U.S. Ninth Circuit - The FindLaw 9th Circuit Court of Appeals Opinion Summaries Blog

9th Circuit March 2017 News

Two weeks ago, a district court in Hawaii issued a temporary restraining order, barring the implementation of President Trump's most recent travel ban while the state contested its constitutionality. Now that bar is much less temporary. Yesterday, Judge Derrick Watson agreed to convert that TRO into a preliminary injunction, one that will continue to block the rollout of Trump's ban for the foreseeable future.

That means it's aloha to the TRO and aloha to a longer-lasting PI.

More and more Americans are cutting their cables and ditching their TVs, choosing to consume their video entertainment through online streaming services like Netflix or Hulu. But as online streamers begin to encroach on the realm of cable and broadcast TV, are they entitled to the same treatment as companies like Comcast or Viacom?

Not according to the Ninth Circuit. In a ruling this Tuesday, Fox Television Stations v. Aereokiller, the court rejected an attempt by FilmOn, an internet-based TV rebroadcaster, to obtain a compulsory cable license under the Copyright Act of 1976. The court must defer, it explained, to the Copyright Office's determination that internet rebroadcasting just wasn't the same as cable.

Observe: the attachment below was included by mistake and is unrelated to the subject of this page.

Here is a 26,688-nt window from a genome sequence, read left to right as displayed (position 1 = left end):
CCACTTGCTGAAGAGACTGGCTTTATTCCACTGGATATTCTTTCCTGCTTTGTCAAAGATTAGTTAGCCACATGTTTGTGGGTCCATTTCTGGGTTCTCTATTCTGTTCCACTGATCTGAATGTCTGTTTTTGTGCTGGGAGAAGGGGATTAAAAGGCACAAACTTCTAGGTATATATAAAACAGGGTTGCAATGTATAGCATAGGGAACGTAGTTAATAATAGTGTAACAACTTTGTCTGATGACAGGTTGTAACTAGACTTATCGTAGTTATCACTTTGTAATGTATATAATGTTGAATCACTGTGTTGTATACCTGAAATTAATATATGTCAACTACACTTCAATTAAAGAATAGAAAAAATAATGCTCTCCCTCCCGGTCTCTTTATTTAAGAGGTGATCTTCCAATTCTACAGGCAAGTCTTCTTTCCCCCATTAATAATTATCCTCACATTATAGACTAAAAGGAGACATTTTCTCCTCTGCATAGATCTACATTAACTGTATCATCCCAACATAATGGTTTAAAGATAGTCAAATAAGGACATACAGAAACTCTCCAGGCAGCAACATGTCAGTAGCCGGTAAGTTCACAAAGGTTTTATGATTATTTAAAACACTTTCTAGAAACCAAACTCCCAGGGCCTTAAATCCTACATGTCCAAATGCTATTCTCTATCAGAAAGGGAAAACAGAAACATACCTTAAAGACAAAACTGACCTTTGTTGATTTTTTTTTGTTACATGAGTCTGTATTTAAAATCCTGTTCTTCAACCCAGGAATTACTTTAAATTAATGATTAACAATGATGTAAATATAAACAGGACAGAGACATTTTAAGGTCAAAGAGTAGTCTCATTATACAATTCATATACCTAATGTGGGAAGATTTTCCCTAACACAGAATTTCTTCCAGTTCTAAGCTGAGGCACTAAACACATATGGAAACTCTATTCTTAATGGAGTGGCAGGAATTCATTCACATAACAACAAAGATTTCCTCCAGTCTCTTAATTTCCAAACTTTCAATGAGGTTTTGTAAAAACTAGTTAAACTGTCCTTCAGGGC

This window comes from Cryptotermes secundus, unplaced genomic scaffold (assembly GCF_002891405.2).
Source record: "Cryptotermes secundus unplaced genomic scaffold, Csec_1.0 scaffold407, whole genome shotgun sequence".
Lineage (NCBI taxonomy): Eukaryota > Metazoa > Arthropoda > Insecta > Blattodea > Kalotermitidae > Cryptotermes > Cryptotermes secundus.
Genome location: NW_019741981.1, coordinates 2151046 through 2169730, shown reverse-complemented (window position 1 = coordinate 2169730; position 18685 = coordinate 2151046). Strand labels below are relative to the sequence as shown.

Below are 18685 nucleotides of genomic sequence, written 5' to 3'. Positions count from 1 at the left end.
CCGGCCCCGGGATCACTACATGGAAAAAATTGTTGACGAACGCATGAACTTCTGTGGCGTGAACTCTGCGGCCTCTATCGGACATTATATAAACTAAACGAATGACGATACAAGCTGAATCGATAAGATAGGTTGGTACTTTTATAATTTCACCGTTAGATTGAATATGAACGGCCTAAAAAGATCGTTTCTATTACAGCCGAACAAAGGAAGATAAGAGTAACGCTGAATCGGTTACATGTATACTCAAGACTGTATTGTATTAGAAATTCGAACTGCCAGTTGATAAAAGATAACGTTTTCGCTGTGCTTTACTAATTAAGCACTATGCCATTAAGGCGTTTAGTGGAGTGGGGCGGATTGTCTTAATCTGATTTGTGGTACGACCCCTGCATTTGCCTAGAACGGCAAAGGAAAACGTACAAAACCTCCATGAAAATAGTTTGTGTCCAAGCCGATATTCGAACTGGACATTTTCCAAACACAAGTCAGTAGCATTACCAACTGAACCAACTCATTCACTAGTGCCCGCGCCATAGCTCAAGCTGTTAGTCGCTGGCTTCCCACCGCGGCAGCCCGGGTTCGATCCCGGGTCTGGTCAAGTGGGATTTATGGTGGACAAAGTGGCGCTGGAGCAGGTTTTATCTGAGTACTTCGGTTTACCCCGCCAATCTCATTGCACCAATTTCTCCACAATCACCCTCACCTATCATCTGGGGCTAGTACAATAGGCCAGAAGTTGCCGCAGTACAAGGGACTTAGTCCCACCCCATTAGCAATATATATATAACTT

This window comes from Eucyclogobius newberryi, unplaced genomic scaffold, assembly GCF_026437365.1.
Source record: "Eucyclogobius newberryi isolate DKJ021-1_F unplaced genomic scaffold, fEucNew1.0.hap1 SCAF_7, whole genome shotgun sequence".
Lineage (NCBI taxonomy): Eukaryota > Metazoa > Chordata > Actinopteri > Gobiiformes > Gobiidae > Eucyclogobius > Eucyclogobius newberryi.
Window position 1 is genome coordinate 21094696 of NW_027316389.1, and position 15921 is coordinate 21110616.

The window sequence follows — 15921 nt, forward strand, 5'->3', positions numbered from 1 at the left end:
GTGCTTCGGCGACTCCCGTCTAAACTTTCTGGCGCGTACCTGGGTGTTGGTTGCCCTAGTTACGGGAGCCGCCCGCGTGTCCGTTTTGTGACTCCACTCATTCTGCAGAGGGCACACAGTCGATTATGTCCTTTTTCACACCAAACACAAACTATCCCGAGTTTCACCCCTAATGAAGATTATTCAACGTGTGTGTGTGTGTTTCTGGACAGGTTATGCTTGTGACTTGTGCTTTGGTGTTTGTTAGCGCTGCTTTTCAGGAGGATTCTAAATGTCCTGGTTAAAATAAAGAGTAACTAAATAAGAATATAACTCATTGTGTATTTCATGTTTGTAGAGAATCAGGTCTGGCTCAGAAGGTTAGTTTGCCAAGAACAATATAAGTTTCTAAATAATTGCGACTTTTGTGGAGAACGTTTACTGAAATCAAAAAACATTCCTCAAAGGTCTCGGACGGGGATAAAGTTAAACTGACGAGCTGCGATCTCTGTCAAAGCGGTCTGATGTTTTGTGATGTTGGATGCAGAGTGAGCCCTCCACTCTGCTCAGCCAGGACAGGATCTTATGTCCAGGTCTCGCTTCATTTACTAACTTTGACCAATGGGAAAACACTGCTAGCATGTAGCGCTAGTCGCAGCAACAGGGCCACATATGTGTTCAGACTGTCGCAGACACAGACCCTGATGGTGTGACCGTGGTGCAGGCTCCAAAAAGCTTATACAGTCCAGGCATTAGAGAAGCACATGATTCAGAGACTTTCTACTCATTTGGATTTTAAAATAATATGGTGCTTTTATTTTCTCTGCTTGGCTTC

A three-judge panel in the Ninth Circuit upheld an order blocking President Trump's first travel ban last month. The administration subsequently reissued a new executive order replacing the first and voluntarily dismissed its appeal to the earlier injunction. That should be the end of that debate, right?

Not exactly. One Ninth Circuit judge wanted the court to rehear the case en banc and vacate the panel opinion, despite the dismissal. Last week, the Ninth declined. But in doing so, the judges revealed a sharp split in the circuit.

President Trump's most recent travel ban was halted yesterday evening by a federal judge in Hawaii, just hours before it was scheduled to go into effect. The executive order would have temporarily halted travel and immigration from six majority-Muslim nations, while stopping refugee resettlement generally.